Shifting baselines (Ø2)

When speaking of revisiting childhood experience of majestic Victoria Falls, on the border between Zambia and Zimbabwe, my father once gave me advice very similar to this:

“It is part of wisdom never to revisit a wilderness, for the more golden the lily, the more certain that someone has gilded it. To return not only spoils a trip, but tarnishes a memory. It is only in the mind that shining adventure remains forever bright.”

– Aldo Leopold (1949), A Sand County Almanac.

2 Responses to “Shifting baselines (Ø2)”

  1. Farah says:

    I remember believing exactly this at one point in my life. Later, however, I came to the conclusion that by never returning, I was refusing the possibility of a deeper wisdom, an equally precious lesson. And why should a memory be tarnished? Can there not be some truth to it as you experienced it the first time, even if you distinguish another truth later? And how can the impact of a first experience lose its significance? It has shaped your encounters with the world from that point on. Regardless of what you see or learn the second time around, it cannot remove the influence that has already taken place. It can never be truly negated by a second ‘trip’. To never return (if taken as a general guideline in one’s life) is to fear, is to give in to fear, is to perpetuate a kind of cowardice.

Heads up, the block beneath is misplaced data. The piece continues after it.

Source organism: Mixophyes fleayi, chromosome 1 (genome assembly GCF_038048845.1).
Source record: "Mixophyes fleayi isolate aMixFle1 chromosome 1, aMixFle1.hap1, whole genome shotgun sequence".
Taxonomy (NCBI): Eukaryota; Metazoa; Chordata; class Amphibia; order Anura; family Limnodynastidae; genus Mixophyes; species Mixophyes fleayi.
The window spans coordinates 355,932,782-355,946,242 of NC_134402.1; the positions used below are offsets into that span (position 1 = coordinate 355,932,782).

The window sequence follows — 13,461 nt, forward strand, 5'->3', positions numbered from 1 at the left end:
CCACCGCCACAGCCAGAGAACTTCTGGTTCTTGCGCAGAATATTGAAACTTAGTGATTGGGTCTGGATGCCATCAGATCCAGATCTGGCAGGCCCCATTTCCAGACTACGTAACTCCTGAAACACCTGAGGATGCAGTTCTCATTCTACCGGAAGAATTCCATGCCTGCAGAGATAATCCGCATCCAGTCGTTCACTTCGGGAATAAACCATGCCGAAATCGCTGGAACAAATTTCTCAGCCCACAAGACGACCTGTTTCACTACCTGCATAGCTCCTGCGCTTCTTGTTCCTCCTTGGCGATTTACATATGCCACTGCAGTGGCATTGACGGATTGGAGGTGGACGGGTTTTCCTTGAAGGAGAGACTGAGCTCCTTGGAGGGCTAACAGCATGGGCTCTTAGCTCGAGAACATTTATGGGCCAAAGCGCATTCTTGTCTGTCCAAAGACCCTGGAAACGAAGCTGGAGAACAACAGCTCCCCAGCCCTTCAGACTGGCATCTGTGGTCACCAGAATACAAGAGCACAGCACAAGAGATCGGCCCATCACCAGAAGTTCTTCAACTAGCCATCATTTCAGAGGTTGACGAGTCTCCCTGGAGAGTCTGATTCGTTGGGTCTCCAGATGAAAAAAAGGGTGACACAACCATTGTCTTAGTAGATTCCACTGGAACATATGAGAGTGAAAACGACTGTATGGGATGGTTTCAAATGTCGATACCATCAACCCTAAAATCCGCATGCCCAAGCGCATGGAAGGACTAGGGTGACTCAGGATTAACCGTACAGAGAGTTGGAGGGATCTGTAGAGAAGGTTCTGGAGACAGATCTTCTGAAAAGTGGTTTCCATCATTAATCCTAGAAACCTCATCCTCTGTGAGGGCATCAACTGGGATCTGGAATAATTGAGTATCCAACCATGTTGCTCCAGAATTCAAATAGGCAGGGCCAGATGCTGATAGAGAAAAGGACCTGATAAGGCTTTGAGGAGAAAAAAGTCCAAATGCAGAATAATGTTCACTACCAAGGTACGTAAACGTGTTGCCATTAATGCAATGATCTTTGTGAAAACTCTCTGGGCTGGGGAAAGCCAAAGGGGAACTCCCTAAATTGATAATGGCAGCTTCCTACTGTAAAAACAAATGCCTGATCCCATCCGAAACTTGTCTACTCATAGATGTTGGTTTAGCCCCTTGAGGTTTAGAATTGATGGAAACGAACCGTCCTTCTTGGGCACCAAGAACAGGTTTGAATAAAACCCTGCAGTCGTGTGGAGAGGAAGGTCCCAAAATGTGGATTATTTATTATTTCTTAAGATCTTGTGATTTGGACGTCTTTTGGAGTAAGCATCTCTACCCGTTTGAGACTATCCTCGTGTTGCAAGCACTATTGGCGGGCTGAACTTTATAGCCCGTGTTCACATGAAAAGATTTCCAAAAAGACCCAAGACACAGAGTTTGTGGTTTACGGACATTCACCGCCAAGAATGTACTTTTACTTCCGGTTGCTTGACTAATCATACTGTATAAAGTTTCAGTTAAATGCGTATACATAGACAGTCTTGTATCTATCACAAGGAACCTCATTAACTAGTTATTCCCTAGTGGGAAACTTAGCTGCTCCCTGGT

(clearly I’m not defining Wilderness as an exclusively physical location…)

    Thanks for the quote

  2. Cheryl E. Fitzgerald says:

    I agree with the above comment, with the perspective of the commenter.

    Perhaps, whether or not one should return is a matter to be decided by the person himself, in the moment – to be guided by the feeling in that moment.

    Even if it is true that, “It is only in the mind that shining adventure remains forever bright,” this need not lead to a tarnishing of the memory. A revisiting may confirm the brightness of the adventure, as it is remembered, thereby confirming whatever is special and precious and meaningful about it. And perhaps in that, one can find a deeper wisdom, learn a deeper truth. But, if the memory is tarnish, so what? Might that, too, not reveal a deeper truth, remove some illusion from thine eyes? Of course, it may lead to disappointment and pain, but these are not inherently to be avoided. For, they are also necessary parts of living, of learning, of becoming wise. And I am pretty sure you know that.

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